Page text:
Spark Health is still in its first year, but has already kicked some serious goals.
From running a health and fitness program at Ravenhall prison, supporting the expansion of the junior Fitzroy Stars Aboriginal Football Club, to running education programs in schools on Aboriginal sport.
Recently Sport and Recreation Victoria ran an Indigenous games training session for Spark Health, refreshing facilitators on running Aboriginal Games events, coaching on the events themselves, and finally presenting them with a Traditional Indigenous Games kit bag.
The session was facilitated by Kate Corrigan and Peter Montga from Sport and Recreation Victoria’s Aboriginal Sport and Recreation Program.
Kate is passionate about the role the Aboriginal sporting events and participation can play in helping people connect.
“When you’re with all those people participating in Traditional Games, you feel like you’re coming home,” she said.
Laura Thompson is the Managing Director of Spark Health and is equally enthusiastic.
“Using sport as a way to communicate history is a great way of getting in, of helping people connect with our ancestors.”
Sarah Sheridan is Head of Programs for the organisation and says Traditional Games are a way of celebrating and learning about culture while enjoying the benefits of getting active.
Both Laura and Sarah came from the Victorian Aboriginal Health Service, and set up Spark Health so they could follow their passion for integrating sport and health.
‘Apart from the cultural and community benefits, sport is also a really important vehicle for health and wellbeing,” said Sarah.
A lot of Spark’s effort is targeting school children, designing programs for the early years, primary and secondary schools.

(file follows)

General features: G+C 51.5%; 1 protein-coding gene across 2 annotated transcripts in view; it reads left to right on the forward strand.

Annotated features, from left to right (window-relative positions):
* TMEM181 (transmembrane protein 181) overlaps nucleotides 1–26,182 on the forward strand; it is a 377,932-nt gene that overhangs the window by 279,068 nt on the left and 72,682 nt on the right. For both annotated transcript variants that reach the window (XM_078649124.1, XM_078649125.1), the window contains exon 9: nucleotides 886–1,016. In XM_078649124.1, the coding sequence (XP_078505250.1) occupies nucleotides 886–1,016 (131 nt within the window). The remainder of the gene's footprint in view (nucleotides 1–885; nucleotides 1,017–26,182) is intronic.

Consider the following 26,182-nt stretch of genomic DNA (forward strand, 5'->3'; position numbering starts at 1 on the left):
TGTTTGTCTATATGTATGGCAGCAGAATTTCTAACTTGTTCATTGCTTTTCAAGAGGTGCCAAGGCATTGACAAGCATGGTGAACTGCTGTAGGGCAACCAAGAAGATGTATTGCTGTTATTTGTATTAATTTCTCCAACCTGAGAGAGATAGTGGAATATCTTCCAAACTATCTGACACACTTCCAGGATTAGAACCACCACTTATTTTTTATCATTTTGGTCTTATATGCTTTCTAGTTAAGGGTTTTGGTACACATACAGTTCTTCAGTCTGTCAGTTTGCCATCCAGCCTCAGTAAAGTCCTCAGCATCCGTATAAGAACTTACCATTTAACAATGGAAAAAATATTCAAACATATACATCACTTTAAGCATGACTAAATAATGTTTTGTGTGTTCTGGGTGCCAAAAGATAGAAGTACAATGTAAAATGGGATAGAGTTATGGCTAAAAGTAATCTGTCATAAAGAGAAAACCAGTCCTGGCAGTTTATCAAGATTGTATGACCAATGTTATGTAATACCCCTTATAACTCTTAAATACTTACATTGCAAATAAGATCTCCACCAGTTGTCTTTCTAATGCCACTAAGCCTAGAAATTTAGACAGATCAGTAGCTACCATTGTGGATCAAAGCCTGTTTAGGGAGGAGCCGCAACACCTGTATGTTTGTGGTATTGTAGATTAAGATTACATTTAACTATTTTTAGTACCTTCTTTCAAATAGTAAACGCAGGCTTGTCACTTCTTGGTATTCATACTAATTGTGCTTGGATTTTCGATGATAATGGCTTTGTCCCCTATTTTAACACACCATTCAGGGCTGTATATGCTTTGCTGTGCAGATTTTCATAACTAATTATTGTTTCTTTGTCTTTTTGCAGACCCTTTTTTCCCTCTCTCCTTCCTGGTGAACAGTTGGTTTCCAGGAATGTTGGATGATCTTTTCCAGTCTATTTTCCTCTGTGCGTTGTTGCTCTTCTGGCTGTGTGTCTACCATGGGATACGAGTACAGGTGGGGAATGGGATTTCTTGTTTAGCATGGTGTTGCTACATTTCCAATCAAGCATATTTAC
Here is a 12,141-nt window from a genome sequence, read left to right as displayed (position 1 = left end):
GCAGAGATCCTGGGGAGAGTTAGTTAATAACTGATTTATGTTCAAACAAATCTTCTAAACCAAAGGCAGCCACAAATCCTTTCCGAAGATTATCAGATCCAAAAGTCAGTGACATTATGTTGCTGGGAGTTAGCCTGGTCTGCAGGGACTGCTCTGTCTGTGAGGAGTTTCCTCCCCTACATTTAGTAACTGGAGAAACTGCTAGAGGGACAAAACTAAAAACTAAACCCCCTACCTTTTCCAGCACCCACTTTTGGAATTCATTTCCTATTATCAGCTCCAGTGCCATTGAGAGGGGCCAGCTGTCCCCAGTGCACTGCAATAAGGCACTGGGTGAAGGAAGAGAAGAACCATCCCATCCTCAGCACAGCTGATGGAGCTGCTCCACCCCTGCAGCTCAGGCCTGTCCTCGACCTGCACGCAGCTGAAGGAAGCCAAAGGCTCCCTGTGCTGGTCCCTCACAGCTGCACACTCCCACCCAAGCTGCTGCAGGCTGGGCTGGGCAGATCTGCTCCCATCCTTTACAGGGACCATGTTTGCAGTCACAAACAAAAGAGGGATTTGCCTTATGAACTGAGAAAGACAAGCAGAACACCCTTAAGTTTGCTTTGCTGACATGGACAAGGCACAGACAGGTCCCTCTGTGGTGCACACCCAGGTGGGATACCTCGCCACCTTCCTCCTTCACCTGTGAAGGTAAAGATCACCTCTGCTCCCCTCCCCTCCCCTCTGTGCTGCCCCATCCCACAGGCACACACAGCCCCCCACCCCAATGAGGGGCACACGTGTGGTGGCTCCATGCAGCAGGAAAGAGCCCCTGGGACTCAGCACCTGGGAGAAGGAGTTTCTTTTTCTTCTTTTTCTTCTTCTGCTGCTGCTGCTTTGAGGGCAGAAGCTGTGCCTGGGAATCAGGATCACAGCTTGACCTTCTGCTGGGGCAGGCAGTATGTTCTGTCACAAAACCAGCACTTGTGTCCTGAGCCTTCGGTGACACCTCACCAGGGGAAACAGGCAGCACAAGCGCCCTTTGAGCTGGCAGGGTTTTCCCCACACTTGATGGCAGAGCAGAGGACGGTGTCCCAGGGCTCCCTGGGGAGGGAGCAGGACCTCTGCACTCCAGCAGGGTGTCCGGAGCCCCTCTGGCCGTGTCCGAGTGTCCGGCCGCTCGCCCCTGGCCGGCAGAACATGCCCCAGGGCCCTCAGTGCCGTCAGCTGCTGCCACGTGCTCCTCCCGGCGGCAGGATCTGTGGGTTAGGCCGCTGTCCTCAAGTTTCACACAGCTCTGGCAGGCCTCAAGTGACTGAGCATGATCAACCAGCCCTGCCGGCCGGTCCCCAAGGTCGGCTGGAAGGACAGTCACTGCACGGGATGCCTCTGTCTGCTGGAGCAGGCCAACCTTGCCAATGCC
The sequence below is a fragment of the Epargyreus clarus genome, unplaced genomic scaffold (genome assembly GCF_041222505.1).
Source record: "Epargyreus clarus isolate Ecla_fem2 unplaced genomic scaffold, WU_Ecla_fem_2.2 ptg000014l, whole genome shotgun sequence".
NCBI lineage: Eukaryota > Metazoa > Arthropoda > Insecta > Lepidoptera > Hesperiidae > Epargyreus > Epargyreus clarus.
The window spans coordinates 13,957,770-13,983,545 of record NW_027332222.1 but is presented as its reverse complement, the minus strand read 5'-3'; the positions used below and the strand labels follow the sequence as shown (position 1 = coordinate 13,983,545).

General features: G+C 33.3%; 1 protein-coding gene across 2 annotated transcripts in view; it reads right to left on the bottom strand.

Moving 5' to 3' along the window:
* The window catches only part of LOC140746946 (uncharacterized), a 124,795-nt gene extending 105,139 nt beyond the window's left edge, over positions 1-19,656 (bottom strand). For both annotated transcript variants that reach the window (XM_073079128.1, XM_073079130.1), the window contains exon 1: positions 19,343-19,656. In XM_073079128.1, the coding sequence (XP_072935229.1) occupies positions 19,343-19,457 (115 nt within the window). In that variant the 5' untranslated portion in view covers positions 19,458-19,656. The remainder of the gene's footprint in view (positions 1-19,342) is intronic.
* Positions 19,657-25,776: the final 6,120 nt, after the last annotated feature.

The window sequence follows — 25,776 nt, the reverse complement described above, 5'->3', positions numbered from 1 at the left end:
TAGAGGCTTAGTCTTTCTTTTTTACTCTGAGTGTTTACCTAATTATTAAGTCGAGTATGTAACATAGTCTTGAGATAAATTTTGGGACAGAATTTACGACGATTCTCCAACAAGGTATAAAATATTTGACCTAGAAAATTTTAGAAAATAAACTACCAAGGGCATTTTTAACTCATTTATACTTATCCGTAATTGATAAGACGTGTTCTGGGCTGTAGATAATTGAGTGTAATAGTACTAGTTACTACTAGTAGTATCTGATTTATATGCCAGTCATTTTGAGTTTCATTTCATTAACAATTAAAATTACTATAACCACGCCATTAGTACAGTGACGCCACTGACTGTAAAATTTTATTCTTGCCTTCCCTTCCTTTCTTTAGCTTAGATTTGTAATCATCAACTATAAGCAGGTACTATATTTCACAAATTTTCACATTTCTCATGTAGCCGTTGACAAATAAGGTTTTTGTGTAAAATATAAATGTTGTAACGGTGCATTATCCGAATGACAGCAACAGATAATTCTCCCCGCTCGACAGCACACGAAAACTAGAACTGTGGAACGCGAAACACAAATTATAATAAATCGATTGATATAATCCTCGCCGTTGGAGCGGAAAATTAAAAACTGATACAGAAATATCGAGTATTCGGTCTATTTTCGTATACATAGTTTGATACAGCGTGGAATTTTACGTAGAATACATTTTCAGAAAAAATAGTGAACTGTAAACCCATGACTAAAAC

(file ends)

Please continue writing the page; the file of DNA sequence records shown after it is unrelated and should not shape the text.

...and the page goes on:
The team now plans to train secondary school students in Aboriginal games, so they can be incorporated in to curriculum activities.
There’s also work on developing a “fitness in the park program” incorporating Aboriginal sports in fitness workouts run by local councils.
“That way we can introduce Aboriginal sports to non-Indigenous people – they can participate and learn in a fun and approachable way and get fit at the same time” said Laura.
Aboriginal games, like many Olympic events, were based on skills that people needed for hunting, gathering and survival, whilst other games were just played for fun.
One of the most famous and emblematic Aboriginal sports is Marngrook where a stitched possum skin ball is kicked from player to player and participants leap to take high marks.
There is an active debate on the link between the game and the development of Australian Rules football, as the man credited with founding our game lived and played with Aboriginal communities in his youth.
Sarah and Laura both agree that Marngrook is an important symbol for Aboriginal sports and having several Marngrook balls custom made has been instrumental in helping them get kids to identify and connect.
“Just holding the balls is engaging, and then finding out the stories behind them is a really powerful tool,” said Laura. “It’s amazing how it settles even the most restless kids.”
Using the skills and tools Sport and Recreation Victoria has provided, Spark Health is now organising a “Totally Trad” (Traditional Indigenous Games) Tournament to be held during NAIDOC week in Reservoir on the 8th of July.
They will combine the best of Aboriginal Games with other initiatives to create a celebration of Aboriginality and competition.
Laura summed it up.
“It about using Aboriginal people and games as ambassadors for health and wellbeing.”
For more information about SPV Traditional Indigenous Training
For more information about Spark Health and to book us to deliver a Traditional Games Session visit Spark Health or email firstname.lastname@example.org